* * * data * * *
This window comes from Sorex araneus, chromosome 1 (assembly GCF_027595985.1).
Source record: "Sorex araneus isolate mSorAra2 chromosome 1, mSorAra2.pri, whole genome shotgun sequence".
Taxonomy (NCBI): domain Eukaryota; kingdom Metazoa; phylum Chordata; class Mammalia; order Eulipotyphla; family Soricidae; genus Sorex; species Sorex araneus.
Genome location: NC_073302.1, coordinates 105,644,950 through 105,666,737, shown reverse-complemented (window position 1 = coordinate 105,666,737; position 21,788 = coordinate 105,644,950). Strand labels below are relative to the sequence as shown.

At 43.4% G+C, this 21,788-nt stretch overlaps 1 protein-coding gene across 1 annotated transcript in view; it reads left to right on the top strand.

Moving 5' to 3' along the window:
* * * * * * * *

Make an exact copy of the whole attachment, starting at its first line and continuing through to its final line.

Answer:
This window comes from Sorex araneus, chromosome 1 (assembly GCF_027595985.1).
Source record: "Sorex araneus isolate mSorAra2 chromosome 1, mSorAra2.pri, whole genome shotgun sequence".
Taxonomy (NCBI): domain Eukaryota; kingdom Metazoa; phylum Chordata; class Mammalia; order Eulipotyphla; family Soricidae; genus Sorex; species Sorex araneus.
Genome location: NC_073302.1, coordinates 105,644,950 through 105,666,737, shown reverse-complemented (window position 1 = coordinate 105,666,737; position 21,788 = coordinate 105,644,950). Strand labels below are relative to the sequence as shown.

At 43.4% G+C, this 21,788-nt stretch overlaps 1 protein-coding gene across 1 annotated transcript in view; it reads left to right on the top strand.

Moving 5' to 3' along the window: